Here we’ll show you how to make a basic raw conversion with Adobe Camera Raw, which is built into Photoshop and Photoshop Elements. If you’re using another raw converter, you’ll be able to transfer most of the controls covered here to your own converter.
Step 1: Setting the correct White Balance
Our image is looking a little too cool for a sunrise shot, so we’ve got a couple of options available to us to help warm the scene up. To start with, we’ll select one of Camera Raw’s white balance presets. In this case, we’ve opted for cloudy, which has warmed the shot up nicely.
For even greater control, you can use the Temperature slider just below the presets to set the white balance manually – or to apply a preset first and then adjust if necessary. The further you move the slider to the right, the warmer the image gets.
The Tint slider offers even more control, allowing you to compensate for a magenta or green cast, In this example, we’ll leave it at +10.
Step 2: Correcting the exposure
While the exposure is pretty good, the highicontrast scene means we risk loosing detail in the shadows and highlights.
First, though, we’ll just adjust the exposure ever so slightly by moving the slider to +0.15. If your image is really under or overexposed, it is possible, thanks to the latitude of a raw file, to rescue images by really pushing the Exposure slider, though we wouldn’t recommend going beyond ±2.
Moving onto the Recovery slider, this is where we can recover lost highlight detail. Hit ‘O’ on your keyboard (or click on the highlight clipping warning icon) and any data that has been ‘clipped’ will be shown in red, such as the sunrise in this shot. Moving the slider to the right will recover some of this lost detai, but try not to push it all the way to the right-hand side as this will reduce the image’s ‘bite’. Here, we’ve set it to 43.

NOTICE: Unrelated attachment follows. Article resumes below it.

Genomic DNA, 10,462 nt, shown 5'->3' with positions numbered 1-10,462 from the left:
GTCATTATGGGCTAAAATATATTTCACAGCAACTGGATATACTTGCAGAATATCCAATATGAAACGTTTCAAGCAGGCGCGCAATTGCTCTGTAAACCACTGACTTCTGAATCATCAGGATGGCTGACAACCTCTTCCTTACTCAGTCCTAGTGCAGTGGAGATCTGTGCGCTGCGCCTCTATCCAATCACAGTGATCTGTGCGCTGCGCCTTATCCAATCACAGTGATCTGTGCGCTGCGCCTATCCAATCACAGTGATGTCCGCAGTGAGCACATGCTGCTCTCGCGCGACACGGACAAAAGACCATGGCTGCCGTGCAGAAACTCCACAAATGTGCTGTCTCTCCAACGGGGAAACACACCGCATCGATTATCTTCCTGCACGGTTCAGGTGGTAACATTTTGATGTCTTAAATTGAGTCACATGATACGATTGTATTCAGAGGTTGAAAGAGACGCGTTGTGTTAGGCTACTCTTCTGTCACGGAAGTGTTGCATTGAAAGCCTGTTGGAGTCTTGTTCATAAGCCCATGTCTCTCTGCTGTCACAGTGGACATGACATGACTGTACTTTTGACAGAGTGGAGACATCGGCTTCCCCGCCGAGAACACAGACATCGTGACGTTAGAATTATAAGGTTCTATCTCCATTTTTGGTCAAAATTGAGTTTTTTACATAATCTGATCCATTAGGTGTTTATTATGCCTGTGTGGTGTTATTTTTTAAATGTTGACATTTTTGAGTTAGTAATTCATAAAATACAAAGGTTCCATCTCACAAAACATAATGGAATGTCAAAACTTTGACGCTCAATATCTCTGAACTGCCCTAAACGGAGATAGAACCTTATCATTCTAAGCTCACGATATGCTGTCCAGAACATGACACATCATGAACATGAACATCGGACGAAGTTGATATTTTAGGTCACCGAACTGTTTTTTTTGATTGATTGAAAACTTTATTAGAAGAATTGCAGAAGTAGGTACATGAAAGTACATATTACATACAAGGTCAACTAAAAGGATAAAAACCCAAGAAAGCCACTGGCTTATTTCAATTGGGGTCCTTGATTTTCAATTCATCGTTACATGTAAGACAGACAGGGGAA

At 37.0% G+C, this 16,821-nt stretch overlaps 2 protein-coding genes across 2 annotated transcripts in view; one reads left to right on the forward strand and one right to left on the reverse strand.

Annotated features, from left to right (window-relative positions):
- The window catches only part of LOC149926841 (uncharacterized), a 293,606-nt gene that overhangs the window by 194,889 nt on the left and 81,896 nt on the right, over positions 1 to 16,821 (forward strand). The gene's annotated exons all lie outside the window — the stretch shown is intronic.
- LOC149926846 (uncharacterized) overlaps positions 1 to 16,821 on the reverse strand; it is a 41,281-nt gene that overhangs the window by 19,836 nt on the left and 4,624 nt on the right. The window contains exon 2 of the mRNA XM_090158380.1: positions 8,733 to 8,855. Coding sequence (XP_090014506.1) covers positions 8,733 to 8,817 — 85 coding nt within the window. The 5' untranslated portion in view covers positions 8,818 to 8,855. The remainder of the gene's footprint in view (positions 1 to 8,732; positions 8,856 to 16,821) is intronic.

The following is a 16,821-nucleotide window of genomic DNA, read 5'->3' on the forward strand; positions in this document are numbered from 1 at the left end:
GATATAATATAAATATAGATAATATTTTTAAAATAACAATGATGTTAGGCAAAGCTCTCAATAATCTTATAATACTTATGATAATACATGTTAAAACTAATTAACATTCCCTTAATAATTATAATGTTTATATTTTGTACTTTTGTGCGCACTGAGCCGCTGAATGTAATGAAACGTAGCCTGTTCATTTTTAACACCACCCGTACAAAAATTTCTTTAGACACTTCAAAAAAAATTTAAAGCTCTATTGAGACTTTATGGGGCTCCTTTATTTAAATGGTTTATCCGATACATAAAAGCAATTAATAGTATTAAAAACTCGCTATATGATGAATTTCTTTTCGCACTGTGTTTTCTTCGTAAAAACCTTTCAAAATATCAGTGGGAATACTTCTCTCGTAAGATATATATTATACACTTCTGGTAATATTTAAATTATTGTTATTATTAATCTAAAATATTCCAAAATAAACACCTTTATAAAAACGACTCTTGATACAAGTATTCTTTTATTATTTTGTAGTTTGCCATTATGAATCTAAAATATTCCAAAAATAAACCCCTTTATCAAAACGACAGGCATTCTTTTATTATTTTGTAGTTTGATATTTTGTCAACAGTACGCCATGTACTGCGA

Now to recover the shadows – hit ‘U’ on your keyboard (or click on the shadow clipping warning icon) and any areas of detail that has turned to black will display as bright blue. To recover some of this lost detail, move the Fill Light slider to the right. Again, try not to push it all the way as this can produce unnatural-looking results. Here, we’ve set it to 13.
The Blacks slider has the opposite effect to the Fill Light slider – increase the slider to expand more areas that are mapped to black. This will boost contrast and can add more punch.
Step 3: Adding ‘bite’ to your image
Brightness is very similar to the Exposure slider, in the effect it has on your image, but the difference is that it compresses highlights and expands shadows, so it is best used once you’ve already adjusted the Recovery and Fill Light sliders. Here, we’ll leave it on +50.
We can add a bit more punch to the shot with the Contrast slider, which will boost the midtones in the image. We can be fairly aggressive with it, but for this shot we’ll subtly increase it to +40.
Step 4: Colour
Even though we’ve corrected the white balance, the image can do with having its colour altered even further. First, we’ll increase the Clarity, which restores detail and sharpness that might otherwise have been lost via other tonal adjustments. For our shot, we’ve increased it to +50.
Vibrance boosts saturation in the least saturated colours of the image, with minimal effect on the punchier colours in the scene. Here, we’ll increase it to +65. Finally, we have Saturation, which has a global effect on colour intensity. Don’t push the slider too far, as it can make the image look unnatural. Increasing it to +15 is enough for this shot.
Step 5: Sharpening
With our main adjustments completed, we’ll now add some sharpening – all images can benefit from this, no matter how expensive your camera kit. Click on the Detail tab along from the Basic tab, and you’ll find four sliders that will control the image’s sharpness.
To see the effects of sharpening in Camera Raw, you’ll need to zoom in to 100%. The Amount sets the edge sharpness, with 0 meaning no sharpening. Here, we’ve set it to 85.
The Radius slider sets the amount of sharpening applied. More detailed images should use a lower Radius, while pushing the Radius too far to the right can make the image look plasticky and oversharpened. A Radius of 1.0 is recommended in most cases.
We can use the Detail slider to fine-tune the sharpening. For portraits, a low setting is recommended, while for images with plenty of detail, a higher setting is called for. The default setting is 25, but here we’ve increased it to 50.
The Masking slider controls what is actually sharpened in the image. A setting of 0 means everything’s affected, while 100 means only the very edges are sharpened. To see the sliders effects, hold down the Alt key while moving it. We’ve set it to 19. Once you’ve done that, hit Open Image to load the picture directly into Photoshop.